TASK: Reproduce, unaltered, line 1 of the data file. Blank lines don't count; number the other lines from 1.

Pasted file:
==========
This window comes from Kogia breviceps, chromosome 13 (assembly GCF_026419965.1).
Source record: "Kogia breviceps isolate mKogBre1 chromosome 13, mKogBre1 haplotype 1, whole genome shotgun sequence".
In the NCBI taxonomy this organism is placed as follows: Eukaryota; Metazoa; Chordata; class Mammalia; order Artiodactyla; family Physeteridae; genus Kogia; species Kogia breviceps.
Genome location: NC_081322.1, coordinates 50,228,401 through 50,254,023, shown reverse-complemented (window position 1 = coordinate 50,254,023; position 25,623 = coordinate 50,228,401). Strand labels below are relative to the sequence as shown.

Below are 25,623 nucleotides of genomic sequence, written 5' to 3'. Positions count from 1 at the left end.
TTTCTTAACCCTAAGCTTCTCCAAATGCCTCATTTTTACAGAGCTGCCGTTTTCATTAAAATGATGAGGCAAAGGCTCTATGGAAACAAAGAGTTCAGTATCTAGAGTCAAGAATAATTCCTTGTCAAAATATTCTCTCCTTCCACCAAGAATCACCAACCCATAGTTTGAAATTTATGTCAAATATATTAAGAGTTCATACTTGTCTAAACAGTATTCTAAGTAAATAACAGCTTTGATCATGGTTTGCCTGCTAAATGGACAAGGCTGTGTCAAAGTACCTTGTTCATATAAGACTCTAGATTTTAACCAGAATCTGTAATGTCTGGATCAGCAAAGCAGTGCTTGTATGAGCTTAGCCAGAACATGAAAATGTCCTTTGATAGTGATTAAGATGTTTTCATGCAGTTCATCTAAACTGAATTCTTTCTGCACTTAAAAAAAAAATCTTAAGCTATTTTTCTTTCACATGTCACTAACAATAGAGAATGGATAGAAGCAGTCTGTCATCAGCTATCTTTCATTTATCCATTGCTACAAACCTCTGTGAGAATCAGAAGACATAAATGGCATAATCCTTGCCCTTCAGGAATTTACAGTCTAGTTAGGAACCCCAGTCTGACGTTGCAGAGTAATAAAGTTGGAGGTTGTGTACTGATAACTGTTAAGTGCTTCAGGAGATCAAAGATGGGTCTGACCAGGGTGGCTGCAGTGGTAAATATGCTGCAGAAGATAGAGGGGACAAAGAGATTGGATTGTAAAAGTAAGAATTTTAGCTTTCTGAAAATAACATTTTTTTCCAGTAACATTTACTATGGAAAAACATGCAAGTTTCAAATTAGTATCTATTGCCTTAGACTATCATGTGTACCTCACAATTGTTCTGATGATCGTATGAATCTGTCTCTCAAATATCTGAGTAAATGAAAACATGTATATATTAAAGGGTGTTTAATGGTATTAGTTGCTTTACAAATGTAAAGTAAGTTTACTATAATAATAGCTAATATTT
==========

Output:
This window comes from Kogia breviceps, chromosome 13 (assembly GCF_026419965.1).